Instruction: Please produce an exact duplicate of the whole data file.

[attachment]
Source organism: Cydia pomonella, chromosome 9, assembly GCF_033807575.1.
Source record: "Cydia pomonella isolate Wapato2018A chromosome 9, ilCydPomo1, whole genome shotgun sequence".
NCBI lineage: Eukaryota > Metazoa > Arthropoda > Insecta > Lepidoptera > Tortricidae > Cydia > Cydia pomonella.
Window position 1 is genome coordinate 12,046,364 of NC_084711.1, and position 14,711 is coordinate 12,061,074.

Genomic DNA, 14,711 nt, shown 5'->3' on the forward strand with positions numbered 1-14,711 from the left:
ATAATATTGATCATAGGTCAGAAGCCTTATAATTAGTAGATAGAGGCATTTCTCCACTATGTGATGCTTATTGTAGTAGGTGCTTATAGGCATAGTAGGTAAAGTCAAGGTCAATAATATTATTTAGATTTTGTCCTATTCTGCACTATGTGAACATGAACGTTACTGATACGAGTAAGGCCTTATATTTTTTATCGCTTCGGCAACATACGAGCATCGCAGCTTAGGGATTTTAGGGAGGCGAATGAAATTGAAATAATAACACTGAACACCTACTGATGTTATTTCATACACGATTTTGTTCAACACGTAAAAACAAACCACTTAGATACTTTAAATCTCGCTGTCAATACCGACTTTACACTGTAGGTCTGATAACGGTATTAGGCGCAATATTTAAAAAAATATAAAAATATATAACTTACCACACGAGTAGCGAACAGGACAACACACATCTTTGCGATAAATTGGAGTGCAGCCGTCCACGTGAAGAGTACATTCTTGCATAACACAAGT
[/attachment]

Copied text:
Source organism: Cydia pomonella, chromosome 9, assembly GCF_033807575.1.
Source record: "Cydia pomonella isolate Wapato2018A chromosome 9, ilCydPomo1, whole genome shotgun sequence".
NCBI lineage: Eukaryota > Metazoa > Arthropoda > Insecta > Lepidoptera > Tortricidae > Cydia > Cydia pomonella.
Window position 1 is genome coordinate 12,046,364 of NC_084711.1, and position 14,711 is coordinate 12,061,074.

Genomic DNA, 14,711 nt, shown 5'->3' on the forward strand with positions numbered 1-14,711 from the left:
ATAATATTGATCATAGGTCAGAAGCCTTATAATTAGTAGATAGAGGCATTTCTCCACTATGTGATGCTTATTGTAGTAGGTGCTTATAGGCATAGTAGGTAAAGTCAAGGTCAATAATATTATTTAGATTTTGTCCTATTCTGCACTATGTGAACATGAACGTTACTGATACGAGTAAGGCCTTATATTTTTTATCGCTTCGGCAACATACGAGCATCGCAGCTTAGGGATTTTAGGGAGGCGAATGAAATTGAAATAATAACACTGAACACCTACTGATGTTATTTCATACACGATTTTGTTCAACACGTAAAAACAAACCACTTAGATACTTTAAATCTCGCTGTCAATACCGACTTTACACTGTAGGTCTGATAACGGTATTAGGCGCAATATTTAAAAAAATATAAAAATATATAACTTACCACACGAGTAGCGAACAGGACAACACACATCTTTGCGATAAATTGGAGTGCAGCCGTCCACGTGAAGAGTACATTCTTGCATAACACAAGT